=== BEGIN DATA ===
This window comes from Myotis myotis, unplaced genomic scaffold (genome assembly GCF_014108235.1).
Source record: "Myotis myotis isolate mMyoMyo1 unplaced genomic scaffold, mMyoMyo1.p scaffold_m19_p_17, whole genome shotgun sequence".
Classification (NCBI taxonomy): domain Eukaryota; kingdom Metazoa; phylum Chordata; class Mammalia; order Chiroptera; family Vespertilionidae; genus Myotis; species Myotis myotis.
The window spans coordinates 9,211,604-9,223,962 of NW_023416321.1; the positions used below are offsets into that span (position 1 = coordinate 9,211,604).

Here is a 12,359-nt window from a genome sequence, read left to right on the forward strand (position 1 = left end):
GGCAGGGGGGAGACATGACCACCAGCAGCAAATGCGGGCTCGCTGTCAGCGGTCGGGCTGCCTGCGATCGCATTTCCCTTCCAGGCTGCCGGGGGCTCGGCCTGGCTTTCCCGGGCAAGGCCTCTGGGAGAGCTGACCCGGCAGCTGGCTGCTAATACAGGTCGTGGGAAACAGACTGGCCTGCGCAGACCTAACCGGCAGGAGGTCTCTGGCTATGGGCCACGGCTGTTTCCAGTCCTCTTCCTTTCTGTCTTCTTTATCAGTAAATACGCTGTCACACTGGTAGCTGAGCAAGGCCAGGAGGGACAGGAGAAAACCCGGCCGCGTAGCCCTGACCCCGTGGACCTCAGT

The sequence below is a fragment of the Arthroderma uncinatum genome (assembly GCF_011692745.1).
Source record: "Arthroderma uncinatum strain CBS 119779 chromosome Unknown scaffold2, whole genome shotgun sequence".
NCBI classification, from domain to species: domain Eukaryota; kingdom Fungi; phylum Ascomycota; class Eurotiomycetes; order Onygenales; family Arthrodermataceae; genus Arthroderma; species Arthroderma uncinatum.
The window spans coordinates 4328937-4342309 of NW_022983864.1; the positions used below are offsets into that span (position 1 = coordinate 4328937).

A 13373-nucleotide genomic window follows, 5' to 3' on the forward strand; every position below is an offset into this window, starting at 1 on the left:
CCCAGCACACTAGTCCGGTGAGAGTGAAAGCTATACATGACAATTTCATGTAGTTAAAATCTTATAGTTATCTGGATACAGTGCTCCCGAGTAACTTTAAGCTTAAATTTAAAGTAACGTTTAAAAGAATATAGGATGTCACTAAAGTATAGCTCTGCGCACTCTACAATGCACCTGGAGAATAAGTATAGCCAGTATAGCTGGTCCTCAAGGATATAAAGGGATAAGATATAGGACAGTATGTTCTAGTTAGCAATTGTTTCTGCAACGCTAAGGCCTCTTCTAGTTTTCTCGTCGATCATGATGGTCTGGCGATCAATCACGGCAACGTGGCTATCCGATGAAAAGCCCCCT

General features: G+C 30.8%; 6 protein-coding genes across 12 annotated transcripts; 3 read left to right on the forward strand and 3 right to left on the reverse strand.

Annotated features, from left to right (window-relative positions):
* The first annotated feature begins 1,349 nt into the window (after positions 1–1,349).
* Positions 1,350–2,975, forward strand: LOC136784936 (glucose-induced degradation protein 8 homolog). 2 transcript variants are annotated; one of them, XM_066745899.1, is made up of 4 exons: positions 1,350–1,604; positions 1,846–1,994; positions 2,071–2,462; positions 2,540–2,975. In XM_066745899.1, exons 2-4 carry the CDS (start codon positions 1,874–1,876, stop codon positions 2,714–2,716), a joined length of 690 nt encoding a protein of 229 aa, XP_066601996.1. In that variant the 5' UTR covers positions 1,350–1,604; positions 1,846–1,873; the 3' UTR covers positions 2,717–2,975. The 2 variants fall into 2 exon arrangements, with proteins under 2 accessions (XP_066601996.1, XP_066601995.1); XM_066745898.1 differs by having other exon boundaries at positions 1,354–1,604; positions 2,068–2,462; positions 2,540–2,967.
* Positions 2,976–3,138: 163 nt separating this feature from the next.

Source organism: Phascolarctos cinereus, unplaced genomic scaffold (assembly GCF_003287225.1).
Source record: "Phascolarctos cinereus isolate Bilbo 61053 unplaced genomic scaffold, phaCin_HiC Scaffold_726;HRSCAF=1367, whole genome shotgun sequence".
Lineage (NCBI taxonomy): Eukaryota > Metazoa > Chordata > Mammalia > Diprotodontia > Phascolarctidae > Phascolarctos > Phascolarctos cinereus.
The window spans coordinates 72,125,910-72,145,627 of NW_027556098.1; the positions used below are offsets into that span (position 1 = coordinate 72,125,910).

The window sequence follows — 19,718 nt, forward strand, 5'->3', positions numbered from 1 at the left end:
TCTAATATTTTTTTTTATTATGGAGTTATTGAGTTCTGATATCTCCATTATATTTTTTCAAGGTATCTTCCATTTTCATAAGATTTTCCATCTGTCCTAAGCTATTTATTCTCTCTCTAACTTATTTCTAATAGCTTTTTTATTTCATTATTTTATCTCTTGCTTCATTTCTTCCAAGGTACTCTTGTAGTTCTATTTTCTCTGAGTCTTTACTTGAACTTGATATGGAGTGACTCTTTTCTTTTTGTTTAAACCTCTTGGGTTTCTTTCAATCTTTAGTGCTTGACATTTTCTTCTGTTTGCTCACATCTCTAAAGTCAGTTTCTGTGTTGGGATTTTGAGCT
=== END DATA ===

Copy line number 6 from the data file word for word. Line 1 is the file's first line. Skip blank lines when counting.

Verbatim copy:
GGCAGGGGGGAGACATGACCACCAGCAGCAAATGCGGGCTCGCTGTCAGCGGTCGGGCTGCCTGCGATCGCATTTCCCTTCCAGGCTGCCGGGGGCTCGGCCTGGCTTTCCCGGGCAAGGCCTCTGGGAGAGCTGACCCGGCAGCTGGCTGCTAATACAGGTCGTGGGAAACAGACTGGCCTGCGCAGACCTAACCGGCAGGAGGTCTCTGGCTATGGGCCACGGCTGTTTCCAGTCCTCTTCCTTTCTGTCTTCTTTATCAGTAAATACGCTGTCACACTGGTAGCTGAGCAAGGCCAGGAGGGACAGGAGAAAACCCGGCCGCGTAGCCCTGACCCCGTGGACCTCAGT